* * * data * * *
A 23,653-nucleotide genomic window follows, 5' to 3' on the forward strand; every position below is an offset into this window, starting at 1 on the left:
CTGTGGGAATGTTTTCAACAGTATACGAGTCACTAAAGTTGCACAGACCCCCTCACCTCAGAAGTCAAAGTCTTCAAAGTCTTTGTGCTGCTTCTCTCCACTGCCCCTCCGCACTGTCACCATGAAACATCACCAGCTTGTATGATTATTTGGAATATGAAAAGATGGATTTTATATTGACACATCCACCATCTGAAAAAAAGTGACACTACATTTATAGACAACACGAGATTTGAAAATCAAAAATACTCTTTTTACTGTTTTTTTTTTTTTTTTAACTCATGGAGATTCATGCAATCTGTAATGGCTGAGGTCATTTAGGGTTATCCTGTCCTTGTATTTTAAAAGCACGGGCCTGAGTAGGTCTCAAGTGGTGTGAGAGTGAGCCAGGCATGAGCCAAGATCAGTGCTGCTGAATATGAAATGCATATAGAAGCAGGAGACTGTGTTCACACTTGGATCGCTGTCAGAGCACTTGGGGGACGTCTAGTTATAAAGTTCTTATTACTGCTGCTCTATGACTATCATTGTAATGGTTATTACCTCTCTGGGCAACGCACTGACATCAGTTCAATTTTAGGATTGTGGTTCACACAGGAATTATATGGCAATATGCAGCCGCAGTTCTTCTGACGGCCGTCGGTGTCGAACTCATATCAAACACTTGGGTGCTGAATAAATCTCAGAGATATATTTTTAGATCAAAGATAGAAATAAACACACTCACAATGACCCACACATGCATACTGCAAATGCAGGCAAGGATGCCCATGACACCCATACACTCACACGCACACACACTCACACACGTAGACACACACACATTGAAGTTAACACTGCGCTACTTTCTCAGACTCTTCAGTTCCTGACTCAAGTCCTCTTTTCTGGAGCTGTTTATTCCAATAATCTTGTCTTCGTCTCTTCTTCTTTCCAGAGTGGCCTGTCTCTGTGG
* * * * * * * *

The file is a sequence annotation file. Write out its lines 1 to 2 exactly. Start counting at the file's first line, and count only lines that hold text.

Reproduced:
A 23,653-nucleotide genomic window follows, 5' to 3' on the forward strand; every position below is an offset into this window, starting at 1 on the left:
CTGTGGGAATGTTTTCAACAGTATACGAGTCACTAAAGTTGCACAGACCCCCTCACCTCAGAAGTCAAAGTCTTCAAAGTCTTTGTGCTGCTTCTCTCCACTGCCCCTCCGCACTGTCACCATGAAACATCACCAGCTTGTATGATTATTTGGAATATGAAAAGATGGATTTTATATTGACACATCCACCATCTGAAAAAAAGTGACACTACATTTATAGACAACACGAGATTTGAAAATCAAAAATACTCTTTTTACTGTTTTTTTTTTTTTTTTAACTCATGGAGATTCATGCAATCTGTAATGGCTGAGGTCATTTAGGGTTATCCTGTCCTTGTATTTTAAAAGCACGGGCCTGAGTAGGTCTCAAGTGGTGTGAGAGTGAGCCAGGCATGAGCCAAGATCAGTGCTGCTGAATATGAAATGCATATAGAAGCAGGAGACTGTGTTCACACTTGGATCGCTGTCAGAGCACTTGGGGGACGTCTAGTTATAAAGTTCTTATTACTGCTGCTCTATGACTATCATTGTAATGGTTATTACCTCTCTGGGCAACGCACTGACATCAGTTCAATTTTAGGATTGTGGTTCACACAGGAATTATATGGCAATATGCAGCCGCAGTTCTTCTGACGGCCGTCGGTGTCGAACTCATATCAAACACTTGGGTGCTGAATAAATCTCAGAGATATATTTTTAGATCAAAGATAGAAATAAACACACTCACAATGACCCACACATGCATACTGCAAATGCAGGCAAGGATGCCCATGACACCCATACACTCACACGCACACACACTCACACACGTAGACACACACACATTGAAGTTAACACTGCGCTACTTTCTCAGACTCTTCAGTTCCTGACTCAAGTCCTCTTTTCTGGAGCTGTTTATTCCAATAATCTTGTCTTCGTCTCTTCTTCTTTCCAGAGTGGCCTGTCTCTGTGG